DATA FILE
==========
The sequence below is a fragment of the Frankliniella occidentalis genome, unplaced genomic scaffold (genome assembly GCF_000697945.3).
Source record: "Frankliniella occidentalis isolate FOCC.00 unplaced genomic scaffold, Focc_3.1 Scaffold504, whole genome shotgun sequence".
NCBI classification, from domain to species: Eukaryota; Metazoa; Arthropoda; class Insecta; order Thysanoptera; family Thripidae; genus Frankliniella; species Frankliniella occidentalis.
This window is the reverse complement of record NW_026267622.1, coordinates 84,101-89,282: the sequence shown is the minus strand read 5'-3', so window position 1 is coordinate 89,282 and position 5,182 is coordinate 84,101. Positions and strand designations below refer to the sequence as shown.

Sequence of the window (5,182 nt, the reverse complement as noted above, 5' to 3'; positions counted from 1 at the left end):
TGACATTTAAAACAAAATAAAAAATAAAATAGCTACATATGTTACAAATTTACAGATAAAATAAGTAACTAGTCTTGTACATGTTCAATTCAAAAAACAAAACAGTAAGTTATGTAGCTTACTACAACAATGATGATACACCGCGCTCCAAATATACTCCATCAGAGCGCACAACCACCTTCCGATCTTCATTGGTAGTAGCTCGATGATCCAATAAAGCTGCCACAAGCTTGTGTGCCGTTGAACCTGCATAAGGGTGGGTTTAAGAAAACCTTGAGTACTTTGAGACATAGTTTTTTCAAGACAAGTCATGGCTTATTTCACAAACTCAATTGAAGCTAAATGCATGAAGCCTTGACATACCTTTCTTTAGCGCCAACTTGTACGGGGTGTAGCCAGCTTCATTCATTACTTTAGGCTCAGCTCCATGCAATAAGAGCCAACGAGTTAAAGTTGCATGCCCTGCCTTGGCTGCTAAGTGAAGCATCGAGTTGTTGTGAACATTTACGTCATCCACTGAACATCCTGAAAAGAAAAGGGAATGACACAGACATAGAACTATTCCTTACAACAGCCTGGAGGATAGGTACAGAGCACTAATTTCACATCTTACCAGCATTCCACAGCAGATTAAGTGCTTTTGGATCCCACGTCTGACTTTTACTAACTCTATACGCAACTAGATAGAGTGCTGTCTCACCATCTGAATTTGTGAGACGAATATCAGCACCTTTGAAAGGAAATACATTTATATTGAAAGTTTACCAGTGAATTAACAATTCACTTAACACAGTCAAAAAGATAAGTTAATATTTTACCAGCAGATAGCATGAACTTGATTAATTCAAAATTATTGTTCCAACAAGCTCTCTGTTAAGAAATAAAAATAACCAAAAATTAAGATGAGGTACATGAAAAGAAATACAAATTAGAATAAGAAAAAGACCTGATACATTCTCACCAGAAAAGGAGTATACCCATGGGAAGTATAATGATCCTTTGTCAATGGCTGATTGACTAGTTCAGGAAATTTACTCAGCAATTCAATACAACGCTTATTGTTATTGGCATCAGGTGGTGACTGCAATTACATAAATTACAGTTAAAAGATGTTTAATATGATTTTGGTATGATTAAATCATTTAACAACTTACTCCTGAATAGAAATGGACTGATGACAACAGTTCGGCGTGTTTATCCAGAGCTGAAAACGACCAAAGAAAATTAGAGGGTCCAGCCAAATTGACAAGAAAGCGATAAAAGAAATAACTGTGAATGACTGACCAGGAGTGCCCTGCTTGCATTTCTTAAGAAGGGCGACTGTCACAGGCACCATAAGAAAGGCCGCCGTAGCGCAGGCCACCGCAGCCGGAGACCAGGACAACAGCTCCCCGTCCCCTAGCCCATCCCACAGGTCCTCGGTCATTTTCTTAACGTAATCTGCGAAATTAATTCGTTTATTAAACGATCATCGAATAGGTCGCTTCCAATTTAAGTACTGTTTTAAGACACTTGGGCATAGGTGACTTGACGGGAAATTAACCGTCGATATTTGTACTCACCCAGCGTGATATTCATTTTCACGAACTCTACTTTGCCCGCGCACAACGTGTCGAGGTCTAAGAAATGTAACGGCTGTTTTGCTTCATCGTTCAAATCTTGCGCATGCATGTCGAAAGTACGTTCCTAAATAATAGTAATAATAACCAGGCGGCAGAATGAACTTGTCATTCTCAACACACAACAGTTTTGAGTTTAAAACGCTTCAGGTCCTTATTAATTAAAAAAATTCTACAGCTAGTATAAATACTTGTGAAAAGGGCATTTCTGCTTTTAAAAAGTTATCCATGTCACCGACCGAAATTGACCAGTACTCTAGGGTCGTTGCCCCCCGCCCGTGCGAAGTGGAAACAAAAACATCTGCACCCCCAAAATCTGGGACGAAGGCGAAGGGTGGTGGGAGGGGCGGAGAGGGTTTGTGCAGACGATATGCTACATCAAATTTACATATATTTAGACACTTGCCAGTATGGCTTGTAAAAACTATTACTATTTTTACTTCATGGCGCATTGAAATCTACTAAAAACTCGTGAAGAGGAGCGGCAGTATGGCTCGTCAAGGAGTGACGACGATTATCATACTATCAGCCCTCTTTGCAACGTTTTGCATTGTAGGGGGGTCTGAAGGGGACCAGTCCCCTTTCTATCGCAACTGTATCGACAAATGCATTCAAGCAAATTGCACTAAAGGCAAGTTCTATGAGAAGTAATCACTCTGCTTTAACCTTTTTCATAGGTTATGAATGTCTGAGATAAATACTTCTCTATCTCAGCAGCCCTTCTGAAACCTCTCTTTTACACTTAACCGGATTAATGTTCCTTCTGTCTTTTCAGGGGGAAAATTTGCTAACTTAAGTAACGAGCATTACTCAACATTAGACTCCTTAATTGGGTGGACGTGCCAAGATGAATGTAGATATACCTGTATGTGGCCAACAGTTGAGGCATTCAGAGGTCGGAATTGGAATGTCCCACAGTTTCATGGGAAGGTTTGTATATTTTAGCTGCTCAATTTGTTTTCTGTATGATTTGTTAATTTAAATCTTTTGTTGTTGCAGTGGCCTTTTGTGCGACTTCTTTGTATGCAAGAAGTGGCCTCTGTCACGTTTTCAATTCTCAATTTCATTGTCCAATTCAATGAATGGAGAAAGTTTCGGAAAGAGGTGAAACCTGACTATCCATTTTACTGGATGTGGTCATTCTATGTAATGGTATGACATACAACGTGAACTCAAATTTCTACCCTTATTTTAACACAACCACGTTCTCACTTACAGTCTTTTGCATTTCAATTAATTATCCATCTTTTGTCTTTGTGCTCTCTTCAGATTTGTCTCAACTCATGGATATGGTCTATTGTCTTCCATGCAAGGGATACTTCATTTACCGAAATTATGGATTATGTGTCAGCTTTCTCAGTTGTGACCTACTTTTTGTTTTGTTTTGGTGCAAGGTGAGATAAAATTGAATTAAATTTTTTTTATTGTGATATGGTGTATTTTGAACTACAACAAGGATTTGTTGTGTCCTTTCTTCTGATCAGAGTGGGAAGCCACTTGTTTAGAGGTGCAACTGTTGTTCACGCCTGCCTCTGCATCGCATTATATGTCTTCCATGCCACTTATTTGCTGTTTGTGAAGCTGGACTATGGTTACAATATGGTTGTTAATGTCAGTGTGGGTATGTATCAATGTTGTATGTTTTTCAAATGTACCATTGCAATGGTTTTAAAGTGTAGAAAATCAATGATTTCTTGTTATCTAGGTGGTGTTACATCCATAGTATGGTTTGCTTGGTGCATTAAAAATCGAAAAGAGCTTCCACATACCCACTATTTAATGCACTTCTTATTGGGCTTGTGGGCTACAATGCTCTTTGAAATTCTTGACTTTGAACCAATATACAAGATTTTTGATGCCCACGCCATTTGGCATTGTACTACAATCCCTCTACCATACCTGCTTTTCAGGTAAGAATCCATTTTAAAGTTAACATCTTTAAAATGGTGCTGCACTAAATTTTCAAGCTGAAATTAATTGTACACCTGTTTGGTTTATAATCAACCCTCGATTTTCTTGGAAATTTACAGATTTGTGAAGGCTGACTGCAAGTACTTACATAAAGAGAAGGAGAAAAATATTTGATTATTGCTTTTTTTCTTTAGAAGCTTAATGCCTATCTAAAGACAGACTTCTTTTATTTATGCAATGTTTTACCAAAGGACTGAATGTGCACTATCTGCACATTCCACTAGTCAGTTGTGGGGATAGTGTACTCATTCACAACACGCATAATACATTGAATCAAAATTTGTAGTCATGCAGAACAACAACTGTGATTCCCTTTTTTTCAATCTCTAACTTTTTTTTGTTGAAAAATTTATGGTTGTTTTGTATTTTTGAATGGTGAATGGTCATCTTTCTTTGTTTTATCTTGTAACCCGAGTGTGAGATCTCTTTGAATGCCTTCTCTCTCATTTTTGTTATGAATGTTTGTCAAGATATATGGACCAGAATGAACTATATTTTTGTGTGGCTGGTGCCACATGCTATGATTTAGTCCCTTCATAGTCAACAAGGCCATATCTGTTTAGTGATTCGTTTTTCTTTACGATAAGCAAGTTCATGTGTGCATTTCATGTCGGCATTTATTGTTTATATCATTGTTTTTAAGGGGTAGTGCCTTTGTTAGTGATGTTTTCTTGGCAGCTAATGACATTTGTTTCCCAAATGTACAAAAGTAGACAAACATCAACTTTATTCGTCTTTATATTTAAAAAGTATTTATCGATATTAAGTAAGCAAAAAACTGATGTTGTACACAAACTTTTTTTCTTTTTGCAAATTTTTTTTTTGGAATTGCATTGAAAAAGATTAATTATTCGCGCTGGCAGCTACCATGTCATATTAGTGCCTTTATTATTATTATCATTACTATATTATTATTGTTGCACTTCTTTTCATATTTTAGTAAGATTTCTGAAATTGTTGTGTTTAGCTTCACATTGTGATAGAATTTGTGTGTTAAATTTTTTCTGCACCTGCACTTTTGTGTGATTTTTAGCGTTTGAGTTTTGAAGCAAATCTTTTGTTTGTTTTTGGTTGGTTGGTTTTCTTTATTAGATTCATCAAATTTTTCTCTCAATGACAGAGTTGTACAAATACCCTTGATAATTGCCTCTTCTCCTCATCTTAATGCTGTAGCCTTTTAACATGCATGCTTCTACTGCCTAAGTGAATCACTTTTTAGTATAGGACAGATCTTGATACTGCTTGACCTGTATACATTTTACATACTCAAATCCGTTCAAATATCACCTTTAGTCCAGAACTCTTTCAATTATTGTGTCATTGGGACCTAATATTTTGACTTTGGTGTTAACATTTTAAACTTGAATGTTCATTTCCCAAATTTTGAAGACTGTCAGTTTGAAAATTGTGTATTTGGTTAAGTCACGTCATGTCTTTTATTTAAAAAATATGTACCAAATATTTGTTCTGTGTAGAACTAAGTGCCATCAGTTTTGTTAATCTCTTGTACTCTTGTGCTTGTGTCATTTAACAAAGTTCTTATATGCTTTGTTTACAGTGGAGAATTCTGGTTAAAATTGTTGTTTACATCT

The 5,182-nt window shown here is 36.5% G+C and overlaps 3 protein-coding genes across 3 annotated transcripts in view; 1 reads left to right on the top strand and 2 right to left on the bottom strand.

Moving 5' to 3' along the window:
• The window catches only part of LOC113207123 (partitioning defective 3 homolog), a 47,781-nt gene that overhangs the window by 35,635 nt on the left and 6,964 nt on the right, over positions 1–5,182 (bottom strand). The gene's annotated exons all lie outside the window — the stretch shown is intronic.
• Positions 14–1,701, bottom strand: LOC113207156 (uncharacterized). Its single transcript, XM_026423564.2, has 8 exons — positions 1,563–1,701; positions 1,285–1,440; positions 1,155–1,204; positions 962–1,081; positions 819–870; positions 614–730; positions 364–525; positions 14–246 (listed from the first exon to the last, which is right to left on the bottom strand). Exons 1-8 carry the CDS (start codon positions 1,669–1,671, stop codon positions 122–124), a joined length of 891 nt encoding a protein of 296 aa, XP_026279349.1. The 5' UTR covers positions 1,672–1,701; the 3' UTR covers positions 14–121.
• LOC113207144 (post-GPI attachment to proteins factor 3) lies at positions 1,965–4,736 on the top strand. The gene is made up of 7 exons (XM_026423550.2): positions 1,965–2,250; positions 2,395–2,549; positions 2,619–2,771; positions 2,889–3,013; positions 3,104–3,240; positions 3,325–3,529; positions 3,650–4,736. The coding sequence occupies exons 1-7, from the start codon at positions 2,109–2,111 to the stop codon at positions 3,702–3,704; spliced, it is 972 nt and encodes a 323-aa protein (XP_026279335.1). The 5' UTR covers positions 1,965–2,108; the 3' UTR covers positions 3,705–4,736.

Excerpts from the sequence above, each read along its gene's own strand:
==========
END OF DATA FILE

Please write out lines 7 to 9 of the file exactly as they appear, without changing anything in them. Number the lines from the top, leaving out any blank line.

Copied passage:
The 5,182-nt window shown here is 36.5% G+C and overlaps 3 protein-coding genes across 3 annotated transcripts in view; 1 reads left to right on the top strand and 2 right to left on the bottom strand.

Moving 5' to 3' along the window:
• The window catches only part of LOC113207123 (partitioning defective 3 homolog), a 47,781-nt gene that overhangs the window by 35,635 nt on the left and 6,964 nt on the right, over positions 1–5,182 (bottom strand). The gene's annotated exons all lie outside the window — the stretch shown is intronic.